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Tags: continuous delivery
While re-implementing my continuous delivery pipeline in TeamCity last week, I skipped over charting the load tests results from WCAT. This weekend I returned to this task to find that it was less tricky than it originally appeared.
So what do you do when you have a nice little build lab with two implementations of an automated deployment pipeline that includes unit testing, automated interface testing, automated deployments, smoke testing, automated load tests, static analysis, warning tracking, and automated sort-of QA and production deployments? Take it to the cloud, of course.
Over the series of 12 posts, I have built a continuous delivery pipeline around the MVC Music Store tutorial web site. The journey included making changes to support unit testing, creating a CI build, adding automated multi-environment deployment, automated interface testing, automated load testing stage, and static analysis. Up until now, this was entirely on Jenkins, but today I intend to re-implement the pipeline on TeamCity.
As part of a long series of posts, I implemented a version of the MVC Music Store tutorial application on top of a pair of SQL Server CE databases. SQL Server CE is great for small apps, being a portable file-based database that can easily be moved to a full SQL Server instance. Last week I migrated my application to use full SQL Server instances instead of the SDF file and picked up a 3x performance improvement. It was interesting enough that I decided to share :)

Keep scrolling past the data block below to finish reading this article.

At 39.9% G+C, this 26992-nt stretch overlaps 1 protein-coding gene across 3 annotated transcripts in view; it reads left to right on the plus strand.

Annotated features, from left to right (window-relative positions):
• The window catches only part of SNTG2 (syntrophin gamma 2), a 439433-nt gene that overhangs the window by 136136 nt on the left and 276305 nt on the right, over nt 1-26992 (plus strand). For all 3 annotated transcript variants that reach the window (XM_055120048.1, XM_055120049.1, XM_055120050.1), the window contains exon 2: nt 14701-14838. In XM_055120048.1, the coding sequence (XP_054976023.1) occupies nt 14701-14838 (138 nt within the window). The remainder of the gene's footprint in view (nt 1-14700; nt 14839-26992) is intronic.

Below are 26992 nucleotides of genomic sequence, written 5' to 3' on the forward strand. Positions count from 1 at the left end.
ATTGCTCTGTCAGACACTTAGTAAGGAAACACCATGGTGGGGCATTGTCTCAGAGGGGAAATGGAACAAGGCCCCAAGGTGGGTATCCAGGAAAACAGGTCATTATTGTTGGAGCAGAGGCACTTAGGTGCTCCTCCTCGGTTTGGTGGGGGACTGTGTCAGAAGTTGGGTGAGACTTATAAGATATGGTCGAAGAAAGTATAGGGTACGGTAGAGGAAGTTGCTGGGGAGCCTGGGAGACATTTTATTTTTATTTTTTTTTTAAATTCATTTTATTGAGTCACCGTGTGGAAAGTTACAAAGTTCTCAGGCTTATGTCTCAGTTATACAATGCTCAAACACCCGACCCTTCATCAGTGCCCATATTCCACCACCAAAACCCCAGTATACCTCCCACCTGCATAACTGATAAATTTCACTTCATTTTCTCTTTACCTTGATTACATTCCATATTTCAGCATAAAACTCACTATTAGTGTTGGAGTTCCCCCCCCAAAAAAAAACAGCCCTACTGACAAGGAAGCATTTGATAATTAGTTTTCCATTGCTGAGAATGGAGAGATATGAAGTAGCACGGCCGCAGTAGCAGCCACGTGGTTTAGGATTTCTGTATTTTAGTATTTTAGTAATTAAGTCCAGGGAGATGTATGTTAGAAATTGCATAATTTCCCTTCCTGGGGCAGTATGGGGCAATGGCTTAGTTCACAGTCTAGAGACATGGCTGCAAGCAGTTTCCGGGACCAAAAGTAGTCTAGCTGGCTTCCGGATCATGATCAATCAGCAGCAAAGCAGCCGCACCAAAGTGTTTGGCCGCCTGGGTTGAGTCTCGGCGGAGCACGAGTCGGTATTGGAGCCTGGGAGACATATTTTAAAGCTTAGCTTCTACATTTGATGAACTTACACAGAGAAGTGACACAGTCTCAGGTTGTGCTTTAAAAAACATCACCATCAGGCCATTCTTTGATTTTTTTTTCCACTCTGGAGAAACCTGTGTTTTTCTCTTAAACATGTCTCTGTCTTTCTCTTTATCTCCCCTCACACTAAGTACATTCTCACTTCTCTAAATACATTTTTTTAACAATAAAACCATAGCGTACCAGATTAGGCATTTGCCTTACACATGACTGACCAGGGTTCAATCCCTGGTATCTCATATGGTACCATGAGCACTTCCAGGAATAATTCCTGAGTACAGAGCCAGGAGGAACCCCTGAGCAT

Running static analysis checks can help keep us on track with our standards, identify unused code, identify similar code blocks, and much more. In a manual process, running these tools can be time consuming, costing time to wait for the run complete, more time if we don't abandon them after the first run and have to maintain a schedule, and even more time if someone has to keep a spreadsheet somewhere to compare the results from run to run. Add an automated build process, and we can net the same level of information and trending for a modest setup cost.
Adding load testing to my continuous build process provides several benefits for a fairly cheap entry fee. As the development process progresses, I'll have a baseline and know if I add something to the application that impacts the performance. I'll also be able to accurately discuss it's performance when asked, instead of guessing.
Automating the deployment of software to the various test, QA, and Production environments streamlines the software delivery process, provides a well-practiced routine prior to the production deployment, and removes a lot of the risks that come with depending on people's memories and checklists in order to get a working production push.
Human beings are good at creative tasks. Put an end user in front of an interface and ask them to find an error and good luck stuffing that particular cat back into the bag. Where we don't perform as well is performing those tasks repetitively.
Executing an integration build and unit test run on the build server is all well and good, but before we can say a build is complete and ready to go, it's a good idea to know it will work when it is deployed. Executing a test deployment and then smoke testing it will ensure the archived build is ready to be deployed to test or production environments and that the necessary configurations and resources are available and working.
The purpose of the integration build is to bring potential issues to the surface as quickly as possible. Unit tests run quickly and adding them to the continuous integration build helps flush out defects as close to the beginning of the process as possible. Generally build engines will support unit test framework by directly integrating with them or by providing an ability to execute the test framework and import their results.
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